Should you get solar if you're not home during the daytime?

By Finn Peacock – Chartered Electrical Engineer, Ex-CSIRO, Founder of

Since July 1st, 2017, if you live in South Australia, New South Wales, Victoria or Queensland, the answer has suddenly become "yes!" after being "no" for the last 5 years.

Before I explain the sudden change that has made solar power worth it for virtually everyone in the states above – let's go back to basics.

Solar PV systems save you money in two ways – one major, and one minor.

Major savings

The main way a solar power system saves you money is by offsetting your daytime consumption.

Electricity costs, on average, 30 cents per kWh if you buy it from the grid. If your solar system generates a kWh at the same time your house needs a kWh – then you've just saved 30 cents by using (or 'self-consuming') your solar energy.

A 5kW solar system, which is the average size installed on a home in 2017, will produce 20kWh per day, on average.

The typical Aussie home would use enough energy during daylight hours to self-consume about 30-40% of that 20 kWh

production vs consumption

Which works out to $1.80 worth of savings per day. This alone adds up quickly – but your total savings will be even bigger…

Minor savings

(Savings before July feed in tariff increase)

So if you consume 6kWh out of the 20kWh produced by a 5kW system, what happens to the remaining 14kWh? 

The remaining 14kWh is fed back into the electricity grid, and you are paid a "feed-in tariff" by your electricity retailer. The amount you are paid per kWh varies from retailer to retailer, and also from state to state, but up until July of this year it was typically 6c per kWh.

consumption vs export

So, before July of this year, that remaining 14kWh would be worth 84 cents per day – less than half of your savings from self consuming the solar. Ouch!

This is why it's common to hear "I'd love to go solar, but most of my electricity usage is at night, so my solar system would just be feeding all of that electricity to the grid for a pittance!"

And to be clear – with crappy feed-in tariffs of around 6c per kWh, you'd be absolutely right to be wary of spending money on a solar power system if you're not home during the day.

The July 2017 game-changer

The economic argument for solar panels over the past 5 years was pretty straightforward – if you can use at least 30% of your daily solar electricity generation, then it's a no-brainer. If you're not home during the day, solar power probably isn't worth it, due to the low feed in tariff.

But a one-two punch delivered on July 1 has shaken that argument to its core.

1) Every state will see the cost of electricity rise significantly (with NSW and SA being particularly hard hit)

2) Everywhere except WA and the NT will see their feed-in tariffs significantly rise

The reason for #2 is directly related to #1. The price you are paid for solar electricity fed into the grid is meant to directly reflect the wholesale price of energy.

If energy prices rise – feed-in tariffs are meant to rise in lock-step.

The table below shows the solar feed in tariff increases offered by AGL (different retailers offer different rates):

State  Old rate
 New rate
NSW  6.1 11.1 82%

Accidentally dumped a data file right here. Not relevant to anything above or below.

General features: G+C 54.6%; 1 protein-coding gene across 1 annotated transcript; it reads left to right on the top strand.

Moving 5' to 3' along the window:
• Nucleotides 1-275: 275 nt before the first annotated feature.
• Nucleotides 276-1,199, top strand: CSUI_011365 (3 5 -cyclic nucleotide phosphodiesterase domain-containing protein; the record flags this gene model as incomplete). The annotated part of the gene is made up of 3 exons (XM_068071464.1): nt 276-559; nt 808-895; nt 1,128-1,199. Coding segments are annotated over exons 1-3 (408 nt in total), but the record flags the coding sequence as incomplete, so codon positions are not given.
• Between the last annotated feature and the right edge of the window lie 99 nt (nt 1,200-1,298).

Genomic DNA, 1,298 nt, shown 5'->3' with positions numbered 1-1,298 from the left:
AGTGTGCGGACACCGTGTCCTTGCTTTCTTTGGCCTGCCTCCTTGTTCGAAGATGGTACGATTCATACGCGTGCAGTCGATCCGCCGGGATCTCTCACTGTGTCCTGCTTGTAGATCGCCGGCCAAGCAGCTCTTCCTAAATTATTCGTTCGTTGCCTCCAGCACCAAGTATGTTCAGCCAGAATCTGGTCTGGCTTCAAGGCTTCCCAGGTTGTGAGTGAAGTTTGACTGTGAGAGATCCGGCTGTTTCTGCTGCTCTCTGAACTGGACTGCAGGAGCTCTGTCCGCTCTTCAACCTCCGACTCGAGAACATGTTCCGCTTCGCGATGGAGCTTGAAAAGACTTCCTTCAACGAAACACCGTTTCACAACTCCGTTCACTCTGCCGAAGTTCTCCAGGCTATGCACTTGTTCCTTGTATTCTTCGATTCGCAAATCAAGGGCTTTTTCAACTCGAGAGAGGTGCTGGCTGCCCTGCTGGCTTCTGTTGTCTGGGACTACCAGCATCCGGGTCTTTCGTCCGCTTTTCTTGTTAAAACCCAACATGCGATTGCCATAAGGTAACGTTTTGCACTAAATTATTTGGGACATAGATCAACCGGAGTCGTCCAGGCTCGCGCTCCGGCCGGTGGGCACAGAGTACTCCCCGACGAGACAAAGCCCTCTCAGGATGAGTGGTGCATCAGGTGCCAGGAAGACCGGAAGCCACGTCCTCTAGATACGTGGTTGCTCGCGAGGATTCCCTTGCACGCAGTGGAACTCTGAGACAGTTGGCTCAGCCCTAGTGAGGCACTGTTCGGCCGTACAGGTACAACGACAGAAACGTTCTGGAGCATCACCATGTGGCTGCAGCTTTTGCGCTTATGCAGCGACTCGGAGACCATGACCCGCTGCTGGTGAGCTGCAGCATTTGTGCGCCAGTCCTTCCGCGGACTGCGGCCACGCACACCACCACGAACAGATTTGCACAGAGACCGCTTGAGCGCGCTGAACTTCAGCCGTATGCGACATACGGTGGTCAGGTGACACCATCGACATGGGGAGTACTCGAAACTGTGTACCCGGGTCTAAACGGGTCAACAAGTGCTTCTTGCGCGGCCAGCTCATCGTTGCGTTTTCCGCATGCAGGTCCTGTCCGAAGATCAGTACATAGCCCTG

Queensland  6.0 10.6 77%
South Australia  6.8 16.3 140%
Victoria  5.0 11.3 126%


old vs new tariffs

Suddenly, solar power is worth it even if you're not home during the day.

Let's do some simple maths to show why this makes solar panels an absolute no-brainer for even the most pessimistic of self-consumption scenarios, using New South Wales as an example.

With the July increase in power prices and feed-in tariffs, using AGL's rates as an example, you'll now be paid 11.1c per kWh exported to the grid (up from a crappy 6c per kWh!).

Virtually every modern Australian home will use some amount of energy during the daytime, due to fridges or other appliances that run on standby.

Let's assume that a home with a 5kW solar system self-consumes a mere 5% of its generated solar energy. This amounts to a saving of around 30c per day.

So the remaining 19kWh of electricity would be sent back into the grid, and you would be paid 11.1c per kWh, totalling $2.10 worth of savings per day. Add in the 30c saving from the 1kWh that you self consumed, and that system would save you $2.40 per day

Extrapolated over an entire year, that 5kW system would save you, at an absolute minimum, $876 per year off your electricity bills.

payback old vs new

So, what do solar panels cost? Today you can get a really great quality 5kW solar system, which will last about 25 years, for around $6,500. So $876 worth of savings per year equals a payback time of just over 7 years – leaving an extra 18 years of savings once the system has been paid off.

(To compare this with the annual savings with the old 6c feed in tariff with 95% export, you'd be looking at $416 – stretching your payback to 15 years!)

And keep in mind the above example is a worst-case self consumption scenario. A much more typical self-consumption rate of around 30% will see paybacks of around 4 years. 

So is solar right for you, even if you're not home during the day? Since July 2017 – it probably is!

If you’ve had a gutful of electricity price hikes and would like to harness the power of the sun to help control your energy costs, you can get solar quotes from three pre-vetted installers by clicking the button below:

“Many thanks…
I was a lost sheep in a field of wolves without your help”

– Margret, Castle Hill, NSW

About Finn Peacock

I'm a Chartered Electrical Engineer, Solar and Energy Efficiency nut, dad, and founder of My last "real job" was working for the CSIRO in their renewable energy division.

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